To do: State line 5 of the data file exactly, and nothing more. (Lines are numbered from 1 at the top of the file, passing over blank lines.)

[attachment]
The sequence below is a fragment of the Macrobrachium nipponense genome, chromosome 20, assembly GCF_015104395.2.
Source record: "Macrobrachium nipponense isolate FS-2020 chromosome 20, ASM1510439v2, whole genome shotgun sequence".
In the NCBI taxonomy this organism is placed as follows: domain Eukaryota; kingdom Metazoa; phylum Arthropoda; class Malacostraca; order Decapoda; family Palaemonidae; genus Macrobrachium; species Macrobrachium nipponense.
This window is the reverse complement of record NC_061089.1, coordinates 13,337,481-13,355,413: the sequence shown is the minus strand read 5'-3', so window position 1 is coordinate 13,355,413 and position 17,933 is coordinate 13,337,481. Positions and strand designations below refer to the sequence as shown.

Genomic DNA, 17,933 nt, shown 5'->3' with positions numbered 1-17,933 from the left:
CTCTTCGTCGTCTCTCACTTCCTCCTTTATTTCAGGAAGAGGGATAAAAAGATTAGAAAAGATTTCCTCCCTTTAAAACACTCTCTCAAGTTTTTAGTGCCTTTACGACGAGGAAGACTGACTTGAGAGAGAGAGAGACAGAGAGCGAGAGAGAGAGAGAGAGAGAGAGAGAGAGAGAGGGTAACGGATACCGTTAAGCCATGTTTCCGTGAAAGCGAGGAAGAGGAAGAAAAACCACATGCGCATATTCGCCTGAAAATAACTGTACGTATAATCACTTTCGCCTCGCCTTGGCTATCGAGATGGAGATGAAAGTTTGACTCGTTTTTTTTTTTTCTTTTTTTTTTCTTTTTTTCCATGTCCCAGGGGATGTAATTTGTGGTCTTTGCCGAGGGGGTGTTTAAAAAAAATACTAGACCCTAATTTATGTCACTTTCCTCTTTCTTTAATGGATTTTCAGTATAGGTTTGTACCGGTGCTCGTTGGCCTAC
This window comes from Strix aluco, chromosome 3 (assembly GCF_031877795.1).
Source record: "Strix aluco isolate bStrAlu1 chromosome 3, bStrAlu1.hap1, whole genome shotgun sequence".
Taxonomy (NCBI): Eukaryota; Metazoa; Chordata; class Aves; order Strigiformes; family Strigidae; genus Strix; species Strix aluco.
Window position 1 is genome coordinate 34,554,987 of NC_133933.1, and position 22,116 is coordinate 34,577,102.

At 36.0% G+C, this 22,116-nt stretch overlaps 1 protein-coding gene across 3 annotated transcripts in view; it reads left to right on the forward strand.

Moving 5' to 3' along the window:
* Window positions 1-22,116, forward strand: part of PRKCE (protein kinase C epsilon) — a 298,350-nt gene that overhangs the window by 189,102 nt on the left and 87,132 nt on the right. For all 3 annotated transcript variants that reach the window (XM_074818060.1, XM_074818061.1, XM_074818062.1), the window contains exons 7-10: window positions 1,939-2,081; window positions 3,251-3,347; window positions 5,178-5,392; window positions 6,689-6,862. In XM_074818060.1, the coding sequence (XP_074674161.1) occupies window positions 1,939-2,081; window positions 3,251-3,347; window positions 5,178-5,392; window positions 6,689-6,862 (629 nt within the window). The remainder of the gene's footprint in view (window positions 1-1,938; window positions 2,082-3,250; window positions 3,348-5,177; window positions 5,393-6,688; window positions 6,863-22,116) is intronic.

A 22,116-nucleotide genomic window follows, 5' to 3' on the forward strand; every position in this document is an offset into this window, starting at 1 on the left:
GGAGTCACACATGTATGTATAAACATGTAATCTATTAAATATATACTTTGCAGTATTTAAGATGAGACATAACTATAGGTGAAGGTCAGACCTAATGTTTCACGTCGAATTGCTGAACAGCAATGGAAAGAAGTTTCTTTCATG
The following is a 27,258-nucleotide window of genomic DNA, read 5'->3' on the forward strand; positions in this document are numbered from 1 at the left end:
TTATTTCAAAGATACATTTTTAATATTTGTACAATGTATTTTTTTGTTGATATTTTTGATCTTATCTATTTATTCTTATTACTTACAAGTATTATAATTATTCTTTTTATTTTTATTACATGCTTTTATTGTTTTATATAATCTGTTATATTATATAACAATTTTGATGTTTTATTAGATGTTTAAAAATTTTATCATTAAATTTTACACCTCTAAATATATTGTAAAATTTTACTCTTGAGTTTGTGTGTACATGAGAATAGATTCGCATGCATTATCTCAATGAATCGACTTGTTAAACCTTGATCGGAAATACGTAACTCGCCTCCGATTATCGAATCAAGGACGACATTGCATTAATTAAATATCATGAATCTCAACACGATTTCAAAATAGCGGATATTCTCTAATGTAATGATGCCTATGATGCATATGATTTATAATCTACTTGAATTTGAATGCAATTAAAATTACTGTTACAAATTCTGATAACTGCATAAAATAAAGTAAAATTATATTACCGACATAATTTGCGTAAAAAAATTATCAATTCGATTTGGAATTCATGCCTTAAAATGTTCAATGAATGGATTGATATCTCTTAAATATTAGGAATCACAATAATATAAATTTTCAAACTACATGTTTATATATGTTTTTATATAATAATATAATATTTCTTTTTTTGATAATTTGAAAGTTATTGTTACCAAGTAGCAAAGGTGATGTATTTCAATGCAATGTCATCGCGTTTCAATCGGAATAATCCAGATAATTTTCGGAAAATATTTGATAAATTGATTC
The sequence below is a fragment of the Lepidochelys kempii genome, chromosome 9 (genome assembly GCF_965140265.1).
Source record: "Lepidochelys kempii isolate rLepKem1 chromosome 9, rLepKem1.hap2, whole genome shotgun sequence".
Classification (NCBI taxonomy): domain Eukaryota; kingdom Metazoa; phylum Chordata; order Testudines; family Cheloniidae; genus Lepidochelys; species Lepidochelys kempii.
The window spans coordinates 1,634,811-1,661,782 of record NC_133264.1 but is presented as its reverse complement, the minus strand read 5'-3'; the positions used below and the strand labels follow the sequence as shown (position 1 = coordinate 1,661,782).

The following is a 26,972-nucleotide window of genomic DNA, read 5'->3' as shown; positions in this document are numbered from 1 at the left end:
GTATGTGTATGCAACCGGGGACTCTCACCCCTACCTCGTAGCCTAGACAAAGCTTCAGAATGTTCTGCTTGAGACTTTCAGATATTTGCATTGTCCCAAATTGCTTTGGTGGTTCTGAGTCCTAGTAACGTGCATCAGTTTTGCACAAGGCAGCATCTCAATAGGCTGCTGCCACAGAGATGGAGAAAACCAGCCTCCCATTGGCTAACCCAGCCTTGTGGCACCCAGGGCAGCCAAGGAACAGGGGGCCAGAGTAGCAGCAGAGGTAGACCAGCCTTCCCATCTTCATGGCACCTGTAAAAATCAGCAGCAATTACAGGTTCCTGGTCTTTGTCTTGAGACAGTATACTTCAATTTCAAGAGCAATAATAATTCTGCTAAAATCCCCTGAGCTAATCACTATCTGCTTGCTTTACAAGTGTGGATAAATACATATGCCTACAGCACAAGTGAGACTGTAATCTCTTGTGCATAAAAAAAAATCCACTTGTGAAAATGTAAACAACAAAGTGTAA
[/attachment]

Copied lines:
Genomic DNA, 17,933 nt, shown 5'->3' with positions numbered 1-17,933 from the left: